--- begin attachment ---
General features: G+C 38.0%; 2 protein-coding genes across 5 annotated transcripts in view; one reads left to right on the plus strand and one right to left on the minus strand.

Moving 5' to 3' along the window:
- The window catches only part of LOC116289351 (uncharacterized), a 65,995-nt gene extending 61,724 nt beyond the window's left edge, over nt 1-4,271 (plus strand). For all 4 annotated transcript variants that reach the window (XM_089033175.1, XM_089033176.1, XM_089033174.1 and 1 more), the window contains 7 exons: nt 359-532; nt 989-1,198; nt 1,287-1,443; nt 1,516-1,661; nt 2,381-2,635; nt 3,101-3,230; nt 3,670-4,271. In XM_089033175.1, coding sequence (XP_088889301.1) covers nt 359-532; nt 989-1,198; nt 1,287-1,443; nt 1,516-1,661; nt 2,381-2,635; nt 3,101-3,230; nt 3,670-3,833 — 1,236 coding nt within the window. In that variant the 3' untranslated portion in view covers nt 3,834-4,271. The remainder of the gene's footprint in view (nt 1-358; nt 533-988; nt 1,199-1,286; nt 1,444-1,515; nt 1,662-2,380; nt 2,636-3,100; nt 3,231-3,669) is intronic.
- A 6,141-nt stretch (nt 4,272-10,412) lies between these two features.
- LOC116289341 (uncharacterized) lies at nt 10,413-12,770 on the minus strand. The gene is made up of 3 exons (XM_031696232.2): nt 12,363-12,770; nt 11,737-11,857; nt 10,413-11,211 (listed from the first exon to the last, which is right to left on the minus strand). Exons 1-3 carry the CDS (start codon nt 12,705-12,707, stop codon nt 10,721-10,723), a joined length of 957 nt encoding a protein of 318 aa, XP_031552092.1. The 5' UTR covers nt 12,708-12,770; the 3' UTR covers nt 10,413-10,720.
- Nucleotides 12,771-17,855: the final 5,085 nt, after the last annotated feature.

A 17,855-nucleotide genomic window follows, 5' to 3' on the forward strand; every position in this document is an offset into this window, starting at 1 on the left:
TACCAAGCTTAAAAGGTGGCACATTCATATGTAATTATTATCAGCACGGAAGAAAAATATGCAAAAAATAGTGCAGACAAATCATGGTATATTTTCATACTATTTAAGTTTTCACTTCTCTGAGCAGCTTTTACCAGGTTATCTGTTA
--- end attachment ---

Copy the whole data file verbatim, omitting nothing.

General features: G+C 38.0%; 2 protein-coding genes across 5 annotated transcripts in view; one reads left to right on the plus strand and one right to left on the minus strand.

Moving 5' to 3' along the window:
- The window catches only part of LOC116289351 (uncharacterized), a 65,995-nt gene extending 61,724 nt beyond the window's left edge, over nt 1-4,271 (plus strand). For all 4 annotated transcript variants that reach the window (XM_089033175.1, XM_089033176.1, XM_089033174.1 and 1 more), the window contains 7 exons: nt 359-532; nt 989-1,198; nt 1,287-1,443; nt 1,516-1,661; nt 2,381-2,635; nt 3,101-3,230; nt 3,670-4,271. In XM_089033175.1, coding sequence (XP_088889301.1) covers nt 359-532; nt 989-1,198; nt 1,287-1,443; nt 1,516-1,661; nt 2,381-2,635; nt 3,101-3,230; nt 3,670-3,833 — 1,236 coding nt within the window. In that variant the 3' untranslated portion in view covers nt 3,834-4,271. The remainder of the gene's footprint in view (nt 1-358; nt 533-988; nt 1,199-1,286; nt 1,444-1,515; nt 1,662-2,380; nt 2,636-3,100; nt 3,231-3,669) is intronic.
- A 6,141-nt stretch (nt 4,272-10,412) lies between these two features.
- LOC116289341 (uncharacterized) lies at nt 10,413-12,770 on the minus strand. The gene is made up of 3 exons (XM_031696232.2): nt 12,363-12,770; nt 11,737-11,857; nt 10,413-11,211 (listed from the first exon to the last, which is right to left on the minus strand). Exons 1-3 carry the CDS (start codon nt 12,705-12,707, stop codon nt 10,721-10,723), a joined length of 957 nt encoding a protein of 318 aa, XP_031552092.1. The 5' UTR covers nt 12,708-12,770; the 3' UTR covers nt 10,413-10,720.
- Nucleotides 12,771-17,855: the final 5,085 nt, after the last annotated feature.

A 17,855-nucleotide genomic window follows, 5' to 3' on the forward strand; every position in this document is an offset into this window, starting at 1 on the left:
TACCAAGCTTAAAAGGTGGCACATTCATATGTAATTATTATCAGCACGGAAGAAAAATATGCAAAAAATAGTGCAGACAAATCATGGTATATTTTCATACTATTTAAGTTTTCACTTCTCTGAGCAGCTTTTACCAGGTTATCTGTTA